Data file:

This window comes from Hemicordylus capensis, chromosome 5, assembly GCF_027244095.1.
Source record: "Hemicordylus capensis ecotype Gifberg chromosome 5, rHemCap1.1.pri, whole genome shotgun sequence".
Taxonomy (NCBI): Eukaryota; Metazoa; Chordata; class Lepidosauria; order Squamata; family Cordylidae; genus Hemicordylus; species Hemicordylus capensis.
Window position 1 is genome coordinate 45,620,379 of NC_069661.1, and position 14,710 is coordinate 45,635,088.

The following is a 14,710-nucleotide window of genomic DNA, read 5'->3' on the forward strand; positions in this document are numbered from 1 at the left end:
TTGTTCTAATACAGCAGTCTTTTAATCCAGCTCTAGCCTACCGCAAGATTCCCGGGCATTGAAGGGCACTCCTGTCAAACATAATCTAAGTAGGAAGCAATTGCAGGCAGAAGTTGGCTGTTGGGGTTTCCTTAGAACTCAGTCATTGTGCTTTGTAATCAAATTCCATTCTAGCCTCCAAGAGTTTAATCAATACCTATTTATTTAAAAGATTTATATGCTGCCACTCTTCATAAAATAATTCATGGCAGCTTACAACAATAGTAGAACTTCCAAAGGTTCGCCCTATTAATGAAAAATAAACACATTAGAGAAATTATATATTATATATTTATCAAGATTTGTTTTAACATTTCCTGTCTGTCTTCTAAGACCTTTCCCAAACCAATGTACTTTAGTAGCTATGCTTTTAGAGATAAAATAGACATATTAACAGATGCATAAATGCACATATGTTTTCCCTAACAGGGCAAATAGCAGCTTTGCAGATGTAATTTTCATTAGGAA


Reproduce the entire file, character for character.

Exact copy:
This window comes from Hemicordylus capensis, chromosome 5, assembly GCF_027244095.1.
Source record: "Hemicordylus capensis ecotype Gifberg chromosome 5, rHemCap1.1.pri, whole genome shotgun sequence".
Taxonomy (NCBI): Eukaryota; Metazoa; Chordata; class Lepidosauria; order Squamata; family Cordylidae; genus Hemicordylus; species Hemicordylus capensis.
Window position 1 is genome coordinate 45,620,379 of NC_069661.1, and position 14,710 is coordinate 45,635,088.

The following is a 14,710-nucleotide window of genomic DNA, read 5'->3' on the forward strand; positions in this document are numbered from 1 at the left end:
TTGTTCTAATACAGCAGTCTTTTAATCCAGCTCTAGCCTACCGCAAGATTCCCGGGCATTGAAGGGCACTCCTGTCAAACATAATCTAAGTAGGAAGCAATTGCAGGCAGAAGTTGGCTGTTGGGGTTTCCTTAGAACTCAGTCATTGTGCTTTGTAATCAAATTCCATTCTAGCCTCCAAGAGTTTAATCAATACCTATTTATTTAAAAGATTTATATGCTGCCACTCTTCATAAAATAATTCATGGCAGCTTACAACAATAGTAGAACTTCCAAAGGTTCGCCCTATTAATGAAAAATAAACACATTAGAGAAATTATATATTATATATTTATCAAGATTTGTTTTAACATTTCCTGTCTGTCTTCTAAGACCTTTCCCAAACCAATGTACTTTAGTAGCTATGCTTTTAGAGATAAAATAGACATATTAACAGATGCATAAATGCACATATGTTTTCCCTAACAGGGCAAATAGCAGCTTTGCAGATGTAATTTTCATTAGGAA